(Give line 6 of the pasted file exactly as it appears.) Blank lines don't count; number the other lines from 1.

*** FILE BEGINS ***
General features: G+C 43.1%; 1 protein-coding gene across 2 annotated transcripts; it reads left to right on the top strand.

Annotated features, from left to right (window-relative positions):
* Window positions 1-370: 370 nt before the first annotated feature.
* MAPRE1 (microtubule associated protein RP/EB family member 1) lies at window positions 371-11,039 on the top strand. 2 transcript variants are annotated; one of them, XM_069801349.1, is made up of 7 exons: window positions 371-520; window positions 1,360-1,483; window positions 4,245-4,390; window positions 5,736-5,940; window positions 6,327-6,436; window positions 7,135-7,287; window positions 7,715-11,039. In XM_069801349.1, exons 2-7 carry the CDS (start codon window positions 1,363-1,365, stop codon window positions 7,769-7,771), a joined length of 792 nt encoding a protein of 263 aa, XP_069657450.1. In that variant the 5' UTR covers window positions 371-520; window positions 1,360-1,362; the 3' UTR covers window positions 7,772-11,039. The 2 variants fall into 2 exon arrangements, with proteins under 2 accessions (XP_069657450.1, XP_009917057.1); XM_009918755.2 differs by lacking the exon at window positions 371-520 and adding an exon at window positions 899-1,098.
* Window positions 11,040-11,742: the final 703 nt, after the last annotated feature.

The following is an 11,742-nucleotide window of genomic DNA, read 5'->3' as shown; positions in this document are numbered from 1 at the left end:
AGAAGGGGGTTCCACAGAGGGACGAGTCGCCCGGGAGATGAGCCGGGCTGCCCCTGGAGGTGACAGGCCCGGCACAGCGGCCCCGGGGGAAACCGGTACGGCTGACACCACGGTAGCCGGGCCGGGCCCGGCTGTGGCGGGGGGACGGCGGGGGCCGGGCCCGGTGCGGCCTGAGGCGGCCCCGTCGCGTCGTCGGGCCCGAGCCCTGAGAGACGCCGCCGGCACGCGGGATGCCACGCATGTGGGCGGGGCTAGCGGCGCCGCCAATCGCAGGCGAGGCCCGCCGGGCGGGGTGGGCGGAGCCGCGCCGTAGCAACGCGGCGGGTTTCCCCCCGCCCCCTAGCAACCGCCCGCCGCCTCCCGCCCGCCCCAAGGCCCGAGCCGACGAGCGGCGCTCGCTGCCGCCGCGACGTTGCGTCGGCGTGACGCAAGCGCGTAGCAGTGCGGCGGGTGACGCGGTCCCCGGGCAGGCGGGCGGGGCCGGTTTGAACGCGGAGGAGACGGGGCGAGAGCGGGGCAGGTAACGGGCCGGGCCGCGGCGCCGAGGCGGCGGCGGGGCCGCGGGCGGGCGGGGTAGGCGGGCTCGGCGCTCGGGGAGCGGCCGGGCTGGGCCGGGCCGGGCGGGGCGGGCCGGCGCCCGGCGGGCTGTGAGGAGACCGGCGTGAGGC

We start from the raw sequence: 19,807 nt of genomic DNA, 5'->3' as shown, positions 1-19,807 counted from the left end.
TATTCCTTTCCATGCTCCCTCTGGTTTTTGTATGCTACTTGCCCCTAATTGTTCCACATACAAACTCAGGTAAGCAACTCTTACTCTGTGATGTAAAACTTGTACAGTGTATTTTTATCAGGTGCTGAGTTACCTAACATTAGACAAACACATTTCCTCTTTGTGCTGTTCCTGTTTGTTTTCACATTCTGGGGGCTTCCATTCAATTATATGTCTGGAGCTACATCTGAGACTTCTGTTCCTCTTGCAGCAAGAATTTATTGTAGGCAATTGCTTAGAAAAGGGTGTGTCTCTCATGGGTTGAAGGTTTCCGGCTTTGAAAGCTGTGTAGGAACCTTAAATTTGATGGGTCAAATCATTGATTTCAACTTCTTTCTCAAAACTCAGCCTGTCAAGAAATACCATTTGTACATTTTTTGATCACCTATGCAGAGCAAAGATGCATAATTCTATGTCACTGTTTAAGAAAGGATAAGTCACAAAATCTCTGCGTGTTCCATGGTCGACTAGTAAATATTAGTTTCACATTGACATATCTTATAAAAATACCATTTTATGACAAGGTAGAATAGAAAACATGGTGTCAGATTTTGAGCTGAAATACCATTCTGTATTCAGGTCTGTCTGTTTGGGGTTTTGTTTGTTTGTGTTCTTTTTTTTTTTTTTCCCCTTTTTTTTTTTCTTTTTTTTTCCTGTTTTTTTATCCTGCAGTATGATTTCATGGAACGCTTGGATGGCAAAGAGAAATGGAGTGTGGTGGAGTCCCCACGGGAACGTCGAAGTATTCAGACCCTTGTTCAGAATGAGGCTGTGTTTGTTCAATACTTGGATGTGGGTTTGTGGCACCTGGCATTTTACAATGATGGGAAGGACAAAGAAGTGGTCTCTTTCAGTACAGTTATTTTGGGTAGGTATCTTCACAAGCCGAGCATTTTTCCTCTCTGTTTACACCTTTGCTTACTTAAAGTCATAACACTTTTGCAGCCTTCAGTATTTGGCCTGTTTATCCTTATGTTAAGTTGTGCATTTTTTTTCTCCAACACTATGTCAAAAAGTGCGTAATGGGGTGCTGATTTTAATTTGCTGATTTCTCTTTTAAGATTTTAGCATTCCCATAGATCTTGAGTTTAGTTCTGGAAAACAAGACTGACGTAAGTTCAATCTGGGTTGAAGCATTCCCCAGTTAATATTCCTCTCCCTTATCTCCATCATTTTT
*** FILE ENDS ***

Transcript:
The following is an 11,742-nucleotide window of genomic DNA, read 5'->3' as shown; positions in this document are numbered from 1 at the left end: